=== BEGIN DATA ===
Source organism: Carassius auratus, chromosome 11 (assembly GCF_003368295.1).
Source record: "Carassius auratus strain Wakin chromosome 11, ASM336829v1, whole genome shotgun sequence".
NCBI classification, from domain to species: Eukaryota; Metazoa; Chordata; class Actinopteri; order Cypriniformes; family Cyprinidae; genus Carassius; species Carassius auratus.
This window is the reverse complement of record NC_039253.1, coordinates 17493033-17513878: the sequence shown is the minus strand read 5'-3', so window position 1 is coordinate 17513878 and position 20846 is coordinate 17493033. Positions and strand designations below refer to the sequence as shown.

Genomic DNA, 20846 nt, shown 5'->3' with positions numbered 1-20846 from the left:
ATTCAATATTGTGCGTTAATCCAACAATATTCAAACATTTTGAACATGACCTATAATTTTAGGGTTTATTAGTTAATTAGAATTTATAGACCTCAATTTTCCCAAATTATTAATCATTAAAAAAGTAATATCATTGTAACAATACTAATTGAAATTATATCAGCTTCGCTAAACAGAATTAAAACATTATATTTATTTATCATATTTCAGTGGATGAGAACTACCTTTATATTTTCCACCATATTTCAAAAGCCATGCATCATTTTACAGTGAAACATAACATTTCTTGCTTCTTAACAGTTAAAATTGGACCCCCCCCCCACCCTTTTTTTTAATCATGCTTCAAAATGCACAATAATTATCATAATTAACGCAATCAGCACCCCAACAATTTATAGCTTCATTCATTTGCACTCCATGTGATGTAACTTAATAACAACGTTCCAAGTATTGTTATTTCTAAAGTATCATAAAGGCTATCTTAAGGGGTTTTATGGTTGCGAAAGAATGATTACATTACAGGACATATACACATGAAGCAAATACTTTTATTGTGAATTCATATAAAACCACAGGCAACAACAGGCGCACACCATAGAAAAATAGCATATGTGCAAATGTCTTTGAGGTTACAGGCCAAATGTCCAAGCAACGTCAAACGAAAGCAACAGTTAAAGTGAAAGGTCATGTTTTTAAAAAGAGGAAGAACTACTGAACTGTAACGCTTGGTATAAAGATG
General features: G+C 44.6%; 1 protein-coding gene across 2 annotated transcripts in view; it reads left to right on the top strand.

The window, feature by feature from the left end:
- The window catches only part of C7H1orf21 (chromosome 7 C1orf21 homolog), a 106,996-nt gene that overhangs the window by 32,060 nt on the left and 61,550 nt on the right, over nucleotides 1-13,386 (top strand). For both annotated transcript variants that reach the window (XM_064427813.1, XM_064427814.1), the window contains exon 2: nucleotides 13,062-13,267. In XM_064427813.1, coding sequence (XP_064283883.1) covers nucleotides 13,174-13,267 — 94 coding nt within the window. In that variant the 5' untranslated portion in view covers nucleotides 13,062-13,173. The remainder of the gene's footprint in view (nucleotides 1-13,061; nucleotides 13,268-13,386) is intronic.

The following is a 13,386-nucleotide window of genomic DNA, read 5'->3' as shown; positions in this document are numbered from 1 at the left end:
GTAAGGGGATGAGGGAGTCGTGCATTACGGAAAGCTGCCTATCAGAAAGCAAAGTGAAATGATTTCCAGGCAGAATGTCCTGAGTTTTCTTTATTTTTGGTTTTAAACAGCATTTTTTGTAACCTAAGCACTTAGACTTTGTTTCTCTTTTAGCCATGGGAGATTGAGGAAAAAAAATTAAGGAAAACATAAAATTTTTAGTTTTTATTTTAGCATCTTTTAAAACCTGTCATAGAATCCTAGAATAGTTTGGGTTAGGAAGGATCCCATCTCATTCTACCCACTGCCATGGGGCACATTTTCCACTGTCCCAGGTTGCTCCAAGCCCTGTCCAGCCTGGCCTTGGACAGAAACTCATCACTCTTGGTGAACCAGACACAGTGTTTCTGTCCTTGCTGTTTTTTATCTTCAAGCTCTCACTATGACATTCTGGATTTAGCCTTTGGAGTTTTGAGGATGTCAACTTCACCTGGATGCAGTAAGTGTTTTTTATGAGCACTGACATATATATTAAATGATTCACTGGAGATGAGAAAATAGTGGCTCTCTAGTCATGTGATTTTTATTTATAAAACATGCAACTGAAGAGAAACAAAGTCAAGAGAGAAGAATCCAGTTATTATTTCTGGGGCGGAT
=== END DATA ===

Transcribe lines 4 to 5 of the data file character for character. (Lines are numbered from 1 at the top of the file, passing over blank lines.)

This window is the reverse complement of record NC_039253.1, coordinates 17493033-17513878: the sequence shown is the minus strand read 5'-3', so window position 1 is coordinate 17513878 and position 20846 is coordinate 17493033. Positions and strand designations below refer to the sequence as shown.

Genomic DNA, 20846 nt, shown 5'->3' with positions numbered 1-20846 from the left: